18NIHIL DICIT, FINI” also encapsulates the act of writing under Oulipian stringency; it is a representation of Bök’s paranoia regarding the project. As Bök says in his own words; “I thought at first that the text would be minimally comprehensible but grammatically correct, and, as it turned out, there appeared these uncanny coincidences that induced intimations of paranoia. A kind of conspiracy was at play, I think, in the language” (Brick 118). These paranoiac underpinnings of lipogrammatic play can be summarized by the limitations dictated by the text’s Oulipian constraints. Bénabou claims that linguistic constraints, “for their part, granted their arbitrary exigencies, directly create a sort of ‘great vacuum’ into which are sucked and retained whole quantities of elements which, without this violent aspiration, would otherwise remain concealed” (43). Bök’s primary constraint, the lipo-gram, is particularly unsettling because he reverses it; he produces an inverse-lipogram. (Typically, in lipogrammatic texts, the chosen letter is absent from the text — the E in the case of Perec’s La Disparition, for example — whereas in Eunoia, all other vowels are absent.) By inverting the traditional methodology of the lipogram, Bök has effectively created a text that is more dangerous, more experimental, and more prone to failure — something akin to “Evil Knievel writing poetry” (Bök, Brick 118). This “great vacuum” that literary constraint produces is a vortex that hints at a text’s hidden meanings while at the same time operating as an organizational force — a sort of literary event horizon that undermines traditional laws of narrative. This “great vacuum” that Bénabou mentions is akin to the clinamen or the missing “N” that signifies the meaning of the constraints used in relation to the narrative structure in Eunoia. Perec argues that the “suppression of the letter, of the typographical sign, of the basic prop, is a purer, more objective, more decisive operation, something like constraint degree zero, after which everything becomes possible” (107). What is ironic about Bök’s use of the inverse-lipogram is that by negating all other vowels and oversaturating the I-chapter with “I,” he questions the existence of “I.” He questions whether or not the “I,” as a signifier of subjectivity, has ever been able to fulfill its intended purpose. After the protagonist’s battle against the sea, his climb up a cliff to hide from the tempest, and his meal in the inn where he muses about his existence, Bök ends the chapter by equating “I” with nothingness. Perhaps this realization solidifies the concept of the “degree zero” of the inverse-lipogrammatic constraint.

19 The N in the I-chapter contains the fear of death and worrisome concerns regarding the meaning of life. If life is a Sisyphean struggle, then why bother enduring it? And if writing a book like Eunoia is a Sisyphean struggle — Bök goes so far as to call it “truly nightmarish” (Brick 117) — then why bother writing it? Sisyphus arguably accomplishes “nothing”: he repeatedly pushes his boulder to the mountain’s peak but never manages to achieve the activity’s desired end. However, “nothing” is still “something.” “Nothing” acts as a semiotic foothold within the symbolic; it connotes a phenomenal lack of meaning, but identity (the I-sigil) does not require meaning to attach itself. It requires the eventual promise of meaning, and even if this eventual promise is a type of Sartrean nothingness, the act of propelling the boulder (or of writing Eunoia) and the promise of meaning (the resultant clinamen) are what can potentially negate the nothingness offered by nihilism. Bök supports this with his own restrained enthusiasm regarding his text: “Eunoia is just an act of athleticism, a crushing endurance test” (Brick 118). By ending the chapter with “he says nothing, end” or “nothing says,” Bök is giving narrative form to his fears of the absurdity of his own Sisyphean compositional struggle.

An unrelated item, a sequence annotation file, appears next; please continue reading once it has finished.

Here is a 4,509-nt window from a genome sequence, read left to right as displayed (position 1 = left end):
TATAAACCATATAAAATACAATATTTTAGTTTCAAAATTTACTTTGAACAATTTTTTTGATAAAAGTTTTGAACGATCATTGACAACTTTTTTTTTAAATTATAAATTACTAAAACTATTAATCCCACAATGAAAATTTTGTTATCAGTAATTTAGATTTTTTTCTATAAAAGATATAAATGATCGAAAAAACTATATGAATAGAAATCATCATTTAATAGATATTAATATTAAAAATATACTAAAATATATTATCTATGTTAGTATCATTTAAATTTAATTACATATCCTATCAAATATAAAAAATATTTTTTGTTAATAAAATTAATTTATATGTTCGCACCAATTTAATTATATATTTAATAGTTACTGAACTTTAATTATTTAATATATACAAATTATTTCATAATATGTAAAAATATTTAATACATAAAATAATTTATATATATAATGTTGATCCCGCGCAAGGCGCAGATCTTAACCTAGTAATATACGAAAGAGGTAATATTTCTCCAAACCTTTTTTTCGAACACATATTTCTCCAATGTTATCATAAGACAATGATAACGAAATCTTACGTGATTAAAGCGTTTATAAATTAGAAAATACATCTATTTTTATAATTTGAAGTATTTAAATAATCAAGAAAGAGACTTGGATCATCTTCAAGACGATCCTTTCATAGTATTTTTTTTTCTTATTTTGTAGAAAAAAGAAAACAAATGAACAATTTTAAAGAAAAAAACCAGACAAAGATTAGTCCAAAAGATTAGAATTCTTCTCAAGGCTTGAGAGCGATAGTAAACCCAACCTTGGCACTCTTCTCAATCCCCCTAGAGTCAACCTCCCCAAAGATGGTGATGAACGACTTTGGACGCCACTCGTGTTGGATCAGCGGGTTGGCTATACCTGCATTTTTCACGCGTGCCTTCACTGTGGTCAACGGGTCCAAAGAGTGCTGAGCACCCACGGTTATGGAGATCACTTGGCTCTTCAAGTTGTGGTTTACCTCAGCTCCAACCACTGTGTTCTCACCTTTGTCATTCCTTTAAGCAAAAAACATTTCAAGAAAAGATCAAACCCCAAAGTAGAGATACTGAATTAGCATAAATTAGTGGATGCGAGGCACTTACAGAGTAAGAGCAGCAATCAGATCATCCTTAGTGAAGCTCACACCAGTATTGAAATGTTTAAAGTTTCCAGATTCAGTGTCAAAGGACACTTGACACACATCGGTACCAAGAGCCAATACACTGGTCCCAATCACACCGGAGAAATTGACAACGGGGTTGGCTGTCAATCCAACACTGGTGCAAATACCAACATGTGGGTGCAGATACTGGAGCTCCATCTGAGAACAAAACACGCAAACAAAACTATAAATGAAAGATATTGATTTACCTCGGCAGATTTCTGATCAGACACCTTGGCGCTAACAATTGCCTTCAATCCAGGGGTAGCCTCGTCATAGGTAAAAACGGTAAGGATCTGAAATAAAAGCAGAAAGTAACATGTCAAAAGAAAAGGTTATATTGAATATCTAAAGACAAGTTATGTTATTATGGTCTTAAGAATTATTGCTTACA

20 Chapter O is spherical like the letter while also implying a void or a vortex. Considering the previous chapter’s emphasis on nihilism, the possible relation between O and 0 indicates a further reference to nullity. This nullity is the nothingness related in deistic mythologies. Sisyphus’s “scorn of the gods” (Camus 116) becomes this chapter’s underlying schematic organization as the vowel O produces meanings from its available lexicon of gods and godheads. Marjorie Perloff rightly asserts that “O, as Bök presents it, is the language of the book, of school and of the Word. God is also an O-word . . . The Word has never been taken more to heart” (37). The “Word of God” becomes the “N” that collapses the inchoate meaning of the chapter and solidifies it: Monks who vow to do God’s work go forth from donjons of monkhood to show flocks lost to God how God’s word brooks no crooks who plot to do wrong. Folks who go to Sodom kowtow to Moloch, so God drops H-bombs of horror onto poor townfolk, most of whom mock Mormon proofs of godhood . . . No Song of Solomon comforts Job or Lot, both of whom know for whom gongs of doom doth toll. Oh, mondo doloroso. (60)Mondo doloroso is Italian meaning “painful world.” Chapter O is a chapter that critiques the Word of God and other words that are associated with God. The “Word of God” can be considered the spectrum of formative mythologies that provide inadequate foundation for subjectivity in a reality that is threatened by its own nihilistic dissolution (its own pain). Chapter O moves through different mythological forms, acting as a survey of myth; at the same time, it exposes relations between different myths. We move from God, Sodom, Moloch, Solomon, Job, Lot, to modernity’s myths in commodity culture: “Porno shows folks lots of sordor — zoom-shots of Bjorn Borg’s bottom or Snoop Dogg’s crotch” (61), to the myth of stardom promised to bright-eyed hopeful girls: “Blond showfolk who do soft porn go to boomtowns to look for work on photo shoots” (62), to cultural mainstays such as musical-myth as seen in “Woodstock” and “Motown” (62). This movement, listed here as Bök himself ordered it, interrogates the relations between seemingly “sacred” forms of myth, such as the Word of Scripture, and the secularized “religion” of commodity culture. That the movement is natural and rhythmically aligned with Bök’s narrative constraints raises questions about the stability of traditionally sacred texts. To place “Snoop Dogg’s crotch” in such close proximity to “Job or Lot” (60) undermines the sacred status of religious terminology while at the same time raising questions regarding the relations between what we buy and what we believe.